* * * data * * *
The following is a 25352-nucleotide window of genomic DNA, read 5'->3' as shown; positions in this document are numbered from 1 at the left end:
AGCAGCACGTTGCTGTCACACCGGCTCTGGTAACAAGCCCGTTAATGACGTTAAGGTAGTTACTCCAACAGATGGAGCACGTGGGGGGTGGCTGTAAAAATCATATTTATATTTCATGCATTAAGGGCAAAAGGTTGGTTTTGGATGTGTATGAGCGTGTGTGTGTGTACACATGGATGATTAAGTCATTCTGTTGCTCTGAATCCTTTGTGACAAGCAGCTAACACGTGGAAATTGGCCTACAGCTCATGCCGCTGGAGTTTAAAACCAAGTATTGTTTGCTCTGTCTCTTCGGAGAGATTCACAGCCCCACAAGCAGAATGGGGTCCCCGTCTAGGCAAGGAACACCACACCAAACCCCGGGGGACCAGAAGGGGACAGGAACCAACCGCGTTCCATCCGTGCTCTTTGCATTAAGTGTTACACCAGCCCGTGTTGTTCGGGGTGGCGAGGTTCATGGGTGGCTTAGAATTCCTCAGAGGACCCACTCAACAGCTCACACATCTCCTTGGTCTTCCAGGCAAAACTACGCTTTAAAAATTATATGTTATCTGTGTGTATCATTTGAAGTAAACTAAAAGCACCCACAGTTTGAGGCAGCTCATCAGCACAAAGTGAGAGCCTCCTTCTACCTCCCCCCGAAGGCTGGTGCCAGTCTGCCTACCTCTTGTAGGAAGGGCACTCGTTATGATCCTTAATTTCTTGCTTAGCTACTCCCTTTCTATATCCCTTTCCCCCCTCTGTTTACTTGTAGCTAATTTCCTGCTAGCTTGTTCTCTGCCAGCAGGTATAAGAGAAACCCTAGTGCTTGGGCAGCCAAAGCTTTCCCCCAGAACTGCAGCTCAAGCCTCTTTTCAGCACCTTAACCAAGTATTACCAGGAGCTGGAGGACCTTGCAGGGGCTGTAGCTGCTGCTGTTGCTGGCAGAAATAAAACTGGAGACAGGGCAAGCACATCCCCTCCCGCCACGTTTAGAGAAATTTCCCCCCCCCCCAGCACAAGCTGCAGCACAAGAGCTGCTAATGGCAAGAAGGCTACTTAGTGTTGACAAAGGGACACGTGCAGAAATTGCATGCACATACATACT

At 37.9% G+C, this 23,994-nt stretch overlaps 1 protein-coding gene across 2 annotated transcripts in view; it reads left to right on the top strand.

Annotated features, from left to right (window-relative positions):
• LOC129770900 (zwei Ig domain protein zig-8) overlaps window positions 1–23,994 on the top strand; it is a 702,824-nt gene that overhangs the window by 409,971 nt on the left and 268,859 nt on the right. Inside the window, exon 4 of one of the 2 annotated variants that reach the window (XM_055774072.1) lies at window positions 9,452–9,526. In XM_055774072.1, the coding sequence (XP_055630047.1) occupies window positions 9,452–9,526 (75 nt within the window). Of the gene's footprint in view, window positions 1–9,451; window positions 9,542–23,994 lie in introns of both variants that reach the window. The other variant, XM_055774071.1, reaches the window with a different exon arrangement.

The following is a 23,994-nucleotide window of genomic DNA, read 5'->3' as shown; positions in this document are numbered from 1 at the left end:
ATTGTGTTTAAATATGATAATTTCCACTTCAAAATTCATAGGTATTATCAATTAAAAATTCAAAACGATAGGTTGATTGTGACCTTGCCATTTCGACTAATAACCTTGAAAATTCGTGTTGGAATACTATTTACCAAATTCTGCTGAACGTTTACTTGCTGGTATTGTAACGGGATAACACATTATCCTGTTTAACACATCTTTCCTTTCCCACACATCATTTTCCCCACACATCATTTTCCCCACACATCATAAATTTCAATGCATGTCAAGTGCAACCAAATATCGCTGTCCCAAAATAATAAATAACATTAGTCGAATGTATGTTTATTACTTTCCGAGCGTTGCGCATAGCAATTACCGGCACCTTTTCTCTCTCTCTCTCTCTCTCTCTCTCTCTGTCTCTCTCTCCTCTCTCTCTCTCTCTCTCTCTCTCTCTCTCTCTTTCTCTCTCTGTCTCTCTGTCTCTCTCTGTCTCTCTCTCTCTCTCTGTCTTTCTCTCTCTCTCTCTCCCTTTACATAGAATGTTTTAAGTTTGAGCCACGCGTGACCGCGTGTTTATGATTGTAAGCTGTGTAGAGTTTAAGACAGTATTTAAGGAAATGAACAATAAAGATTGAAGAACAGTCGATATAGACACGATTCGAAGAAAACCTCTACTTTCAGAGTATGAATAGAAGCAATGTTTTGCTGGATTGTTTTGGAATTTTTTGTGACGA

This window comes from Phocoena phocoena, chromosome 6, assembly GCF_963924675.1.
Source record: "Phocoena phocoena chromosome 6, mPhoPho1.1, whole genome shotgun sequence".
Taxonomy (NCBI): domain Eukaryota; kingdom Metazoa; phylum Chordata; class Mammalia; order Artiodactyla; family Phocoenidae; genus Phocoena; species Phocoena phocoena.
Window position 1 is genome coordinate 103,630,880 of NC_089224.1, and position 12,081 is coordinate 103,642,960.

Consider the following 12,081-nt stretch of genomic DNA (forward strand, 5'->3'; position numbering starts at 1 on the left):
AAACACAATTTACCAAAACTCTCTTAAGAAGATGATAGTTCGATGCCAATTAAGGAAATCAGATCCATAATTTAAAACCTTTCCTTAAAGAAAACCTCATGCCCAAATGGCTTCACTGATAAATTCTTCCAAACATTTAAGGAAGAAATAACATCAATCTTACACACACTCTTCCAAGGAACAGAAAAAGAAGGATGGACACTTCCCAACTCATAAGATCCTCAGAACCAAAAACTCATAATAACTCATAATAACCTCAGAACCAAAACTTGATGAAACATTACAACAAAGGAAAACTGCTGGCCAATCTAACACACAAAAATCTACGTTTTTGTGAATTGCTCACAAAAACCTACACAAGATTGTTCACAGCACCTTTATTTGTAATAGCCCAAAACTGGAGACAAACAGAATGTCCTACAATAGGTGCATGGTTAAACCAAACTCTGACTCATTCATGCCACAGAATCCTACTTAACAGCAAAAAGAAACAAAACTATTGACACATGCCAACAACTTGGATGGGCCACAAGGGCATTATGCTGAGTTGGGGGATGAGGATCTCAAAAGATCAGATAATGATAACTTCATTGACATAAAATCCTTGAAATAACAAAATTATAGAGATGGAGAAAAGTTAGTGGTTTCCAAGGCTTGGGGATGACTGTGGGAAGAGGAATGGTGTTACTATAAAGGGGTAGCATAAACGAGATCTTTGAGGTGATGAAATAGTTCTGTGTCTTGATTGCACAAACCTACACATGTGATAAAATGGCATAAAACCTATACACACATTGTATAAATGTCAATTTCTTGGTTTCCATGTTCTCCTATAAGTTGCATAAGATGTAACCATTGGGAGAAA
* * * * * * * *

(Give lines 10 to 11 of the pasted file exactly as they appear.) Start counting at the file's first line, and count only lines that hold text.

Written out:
Taxonomy (NCBI): domain Eukaryota; kingdom Metazoa; phylum Chordata; class Mammalia; order Artiodactyla; family Phocoenidae; genus Phocoena; species Phocoena phocoena.
Window position 1 is genome coordinate 103,630,880 of NC_089224.1, and position 12,081 is coordinate 103,642,960.